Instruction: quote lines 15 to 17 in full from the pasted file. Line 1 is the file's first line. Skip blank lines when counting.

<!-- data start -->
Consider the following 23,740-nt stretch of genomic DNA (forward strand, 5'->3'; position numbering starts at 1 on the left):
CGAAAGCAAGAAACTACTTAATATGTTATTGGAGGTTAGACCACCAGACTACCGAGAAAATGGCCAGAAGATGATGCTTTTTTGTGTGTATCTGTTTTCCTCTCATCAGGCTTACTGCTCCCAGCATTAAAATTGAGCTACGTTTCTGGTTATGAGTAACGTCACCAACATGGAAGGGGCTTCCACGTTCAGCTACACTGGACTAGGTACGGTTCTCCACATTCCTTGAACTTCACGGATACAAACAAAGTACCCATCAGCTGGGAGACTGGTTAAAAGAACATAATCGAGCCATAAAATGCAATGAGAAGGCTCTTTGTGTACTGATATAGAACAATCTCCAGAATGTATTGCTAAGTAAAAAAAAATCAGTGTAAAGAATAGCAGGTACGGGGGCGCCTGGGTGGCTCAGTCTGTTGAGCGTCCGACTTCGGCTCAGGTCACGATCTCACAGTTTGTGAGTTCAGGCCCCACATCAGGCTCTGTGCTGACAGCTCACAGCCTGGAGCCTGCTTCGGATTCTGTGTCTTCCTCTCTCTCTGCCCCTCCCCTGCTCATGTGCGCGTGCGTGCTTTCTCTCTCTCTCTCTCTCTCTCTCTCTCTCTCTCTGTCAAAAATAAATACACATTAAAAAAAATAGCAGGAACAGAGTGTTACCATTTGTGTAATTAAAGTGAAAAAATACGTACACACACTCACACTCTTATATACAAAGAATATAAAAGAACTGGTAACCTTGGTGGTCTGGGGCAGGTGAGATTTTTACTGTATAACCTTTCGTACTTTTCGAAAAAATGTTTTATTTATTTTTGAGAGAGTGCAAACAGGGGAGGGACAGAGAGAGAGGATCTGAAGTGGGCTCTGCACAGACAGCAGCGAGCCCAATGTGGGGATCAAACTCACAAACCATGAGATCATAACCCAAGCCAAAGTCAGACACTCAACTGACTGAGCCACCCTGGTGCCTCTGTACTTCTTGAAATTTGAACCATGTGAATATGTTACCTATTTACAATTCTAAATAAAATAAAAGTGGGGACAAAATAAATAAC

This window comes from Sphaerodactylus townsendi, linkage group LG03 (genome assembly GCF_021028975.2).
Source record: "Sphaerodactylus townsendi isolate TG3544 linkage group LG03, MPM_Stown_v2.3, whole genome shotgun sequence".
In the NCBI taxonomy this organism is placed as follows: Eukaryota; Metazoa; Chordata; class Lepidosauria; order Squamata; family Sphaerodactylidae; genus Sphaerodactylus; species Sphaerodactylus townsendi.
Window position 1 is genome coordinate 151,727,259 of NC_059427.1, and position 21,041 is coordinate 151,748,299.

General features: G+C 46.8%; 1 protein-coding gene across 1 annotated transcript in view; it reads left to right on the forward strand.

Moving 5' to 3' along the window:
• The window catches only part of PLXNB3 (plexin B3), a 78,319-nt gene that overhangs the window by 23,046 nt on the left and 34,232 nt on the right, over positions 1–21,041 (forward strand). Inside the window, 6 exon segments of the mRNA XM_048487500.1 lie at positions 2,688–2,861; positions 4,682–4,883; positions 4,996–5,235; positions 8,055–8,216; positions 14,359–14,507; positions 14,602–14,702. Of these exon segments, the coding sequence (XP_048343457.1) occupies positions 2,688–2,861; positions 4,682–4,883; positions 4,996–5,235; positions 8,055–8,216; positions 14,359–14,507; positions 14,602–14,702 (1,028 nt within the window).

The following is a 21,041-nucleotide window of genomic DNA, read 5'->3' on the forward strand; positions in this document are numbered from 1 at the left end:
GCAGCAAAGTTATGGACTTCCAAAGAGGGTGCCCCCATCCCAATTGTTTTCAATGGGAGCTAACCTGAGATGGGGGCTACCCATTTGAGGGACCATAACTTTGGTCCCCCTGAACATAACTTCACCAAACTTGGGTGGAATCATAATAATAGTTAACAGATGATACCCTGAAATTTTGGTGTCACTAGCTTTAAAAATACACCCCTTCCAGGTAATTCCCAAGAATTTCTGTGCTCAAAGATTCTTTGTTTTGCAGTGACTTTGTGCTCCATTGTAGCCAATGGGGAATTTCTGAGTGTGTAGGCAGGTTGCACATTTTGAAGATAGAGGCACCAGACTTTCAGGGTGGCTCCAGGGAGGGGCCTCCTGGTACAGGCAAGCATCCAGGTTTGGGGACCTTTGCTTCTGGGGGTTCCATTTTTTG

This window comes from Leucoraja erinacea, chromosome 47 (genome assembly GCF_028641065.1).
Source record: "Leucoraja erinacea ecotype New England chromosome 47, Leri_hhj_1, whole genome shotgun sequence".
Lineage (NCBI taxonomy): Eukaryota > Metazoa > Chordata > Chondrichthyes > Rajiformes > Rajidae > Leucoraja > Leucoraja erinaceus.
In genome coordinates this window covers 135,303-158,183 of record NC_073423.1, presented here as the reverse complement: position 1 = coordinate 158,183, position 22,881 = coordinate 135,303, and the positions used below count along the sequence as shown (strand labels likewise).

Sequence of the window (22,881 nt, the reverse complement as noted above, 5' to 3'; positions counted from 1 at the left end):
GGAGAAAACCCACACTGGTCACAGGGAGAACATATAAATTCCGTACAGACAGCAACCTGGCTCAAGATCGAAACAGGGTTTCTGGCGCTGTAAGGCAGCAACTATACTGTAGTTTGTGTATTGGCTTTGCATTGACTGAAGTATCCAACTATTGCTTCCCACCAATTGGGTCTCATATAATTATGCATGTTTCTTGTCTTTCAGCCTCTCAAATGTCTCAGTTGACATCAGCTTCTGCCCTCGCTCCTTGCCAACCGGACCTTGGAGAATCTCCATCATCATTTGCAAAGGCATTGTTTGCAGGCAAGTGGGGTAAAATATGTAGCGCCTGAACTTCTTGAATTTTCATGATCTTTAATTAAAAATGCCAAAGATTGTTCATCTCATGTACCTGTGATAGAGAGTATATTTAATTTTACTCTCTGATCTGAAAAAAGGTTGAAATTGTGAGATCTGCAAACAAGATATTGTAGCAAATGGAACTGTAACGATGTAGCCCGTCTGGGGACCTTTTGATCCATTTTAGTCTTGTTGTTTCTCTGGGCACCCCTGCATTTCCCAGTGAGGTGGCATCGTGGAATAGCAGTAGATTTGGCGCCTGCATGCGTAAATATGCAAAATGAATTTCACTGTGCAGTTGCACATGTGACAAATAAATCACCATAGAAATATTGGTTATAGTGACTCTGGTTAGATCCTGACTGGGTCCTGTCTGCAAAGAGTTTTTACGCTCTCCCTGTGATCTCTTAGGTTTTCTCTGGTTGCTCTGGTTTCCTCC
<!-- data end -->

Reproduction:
In genome coordinates this window covers 135,303-158,183 of record NC_073423.1, presented here as the reverse complement: position 1 = coordinate 158,183, position 22,881 = coordinate 135,303, and the positions used below count along the sequence as shown (strand labels likewise).

Sequence of the window (22,881 nt, the reverse complement as noted above, 5' to 3'; positions counted from 1 at the left end):
GGAGAAAACCCACACTGGTCACAGGGAGAACATATAAATTCCGTACAGACAGCAACCTGGCTCAAGATCGAAACAGGGTTTCTGGCGCTGTAAGGCAGCAACTATACTGTAGTTTGTGTATTGGCTTTGCATTGACTGAAGTATCCAACTATTGCTTCCCACCAATTGGGTCTCATATAATTATGCATGTTTCTTGTCTTTCAGCCTCTCAAATGTCTCAGTTGACATCAGCTTCTGCCCTCGCTCCTTGCCAACCGGACCTTGGAGAATCTCCATCATCATTTGCAAAGGCATTGTTTGCAGGCAAGTGGGGTAAAATATGTAGCGCCTGAACTTCTTGAATTTTCATGATCTTTAATTAAAAATGCCAAAGATTGTTCATCTCATGTACCTGTGATAGAGAGTATATTTAATTTTACTCTCTGATCTGAAAAAAGGTTGAAATTGTGAGATCTGCAAACAAGATATTGTAGCAAATGGAACTGTAACGATGTAGCCCGTCTGGGGACCTTTTGATCCATTTTAGTCTTGTTGTTTCTCTGGGCACCCCTGCATTTCCCAGTGAGGTGGCATCGTGGAATAGCAGTAGATTTGGCGCCTGCATGCGTAAATATGCAAAATGAATTTCACTGTGCAGTTGCACATGTGACAAATAAATCACCATAGAAATATTGGTTATAGTGACTCTGGTTAGATCCTGACTGGGTCCTGTCTGCAAAGAGTTTTTACGCTCTCCCTGTGATCTCTTAGGTTTTCTCTGGTTGCTCTGGTTTCCTCC